Horton and the prosecution jointly requested that the trial court conduct an individual voir dire of prospective jurors to ask them about the effect that racial prejudice and pretrial publicity could have on their ability to decide the case impartially.1 Massachusetts law requires that an individual voir dire be conducted “outside the presence of other persons about to be called as jurors or already called.” Mass. Gen. L. ch. 234, § 28. To comply with this statute, the court conducted the individual voir dire in an anteroom, while the other potential jurors waited in the courtroom. Horton and his counsel were present for the entire proceeding, and Horton was able to aid his counsel throughout.2 Defense counsel did not object to conducting the individual voir dire in the anteroom. Accordingly, the SJC held that the issue was not preserved for appellate review and considered it only for “a substantial likelihood of a miscarriage of justice.” Horton, 753 N.E.2d at 127. The SJC rejected the claim because Horton did not suffer prejudice from the voir dire procedure. Id. at 128.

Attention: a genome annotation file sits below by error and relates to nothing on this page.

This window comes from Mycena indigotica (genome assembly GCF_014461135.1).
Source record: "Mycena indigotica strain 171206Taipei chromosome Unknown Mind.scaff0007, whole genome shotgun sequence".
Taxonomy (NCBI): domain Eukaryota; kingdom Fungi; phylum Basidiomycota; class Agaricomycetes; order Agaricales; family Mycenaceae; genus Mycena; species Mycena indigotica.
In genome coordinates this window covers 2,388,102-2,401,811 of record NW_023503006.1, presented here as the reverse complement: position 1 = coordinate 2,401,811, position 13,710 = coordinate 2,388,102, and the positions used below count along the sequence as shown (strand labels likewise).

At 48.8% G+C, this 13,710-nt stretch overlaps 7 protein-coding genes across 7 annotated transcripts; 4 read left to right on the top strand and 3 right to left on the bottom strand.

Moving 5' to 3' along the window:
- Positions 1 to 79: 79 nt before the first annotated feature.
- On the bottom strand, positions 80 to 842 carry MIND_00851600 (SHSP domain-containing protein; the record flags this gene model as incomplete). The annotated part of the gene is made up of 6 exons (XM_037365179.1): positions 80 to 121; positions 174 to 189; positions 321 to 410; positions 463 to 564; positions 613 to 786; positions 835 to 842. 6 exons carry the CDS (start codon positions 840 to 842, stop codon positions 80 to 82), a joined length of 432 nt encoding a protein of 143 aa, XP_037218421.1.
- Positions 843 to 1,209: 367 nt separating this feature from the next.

Citing Press-Enterprise Co. v. Superior Court, 464 U.S. 501, 104 S.Ct. 819, 78 L.Ed.2d 629 (1984), Horton argued in the district court that this voir dire procedure violated his right to a public trial because the public was excluded from attending the individual juror questioning. The district court rejected this claim on procedural default grounds because defense counsel did not object at trial.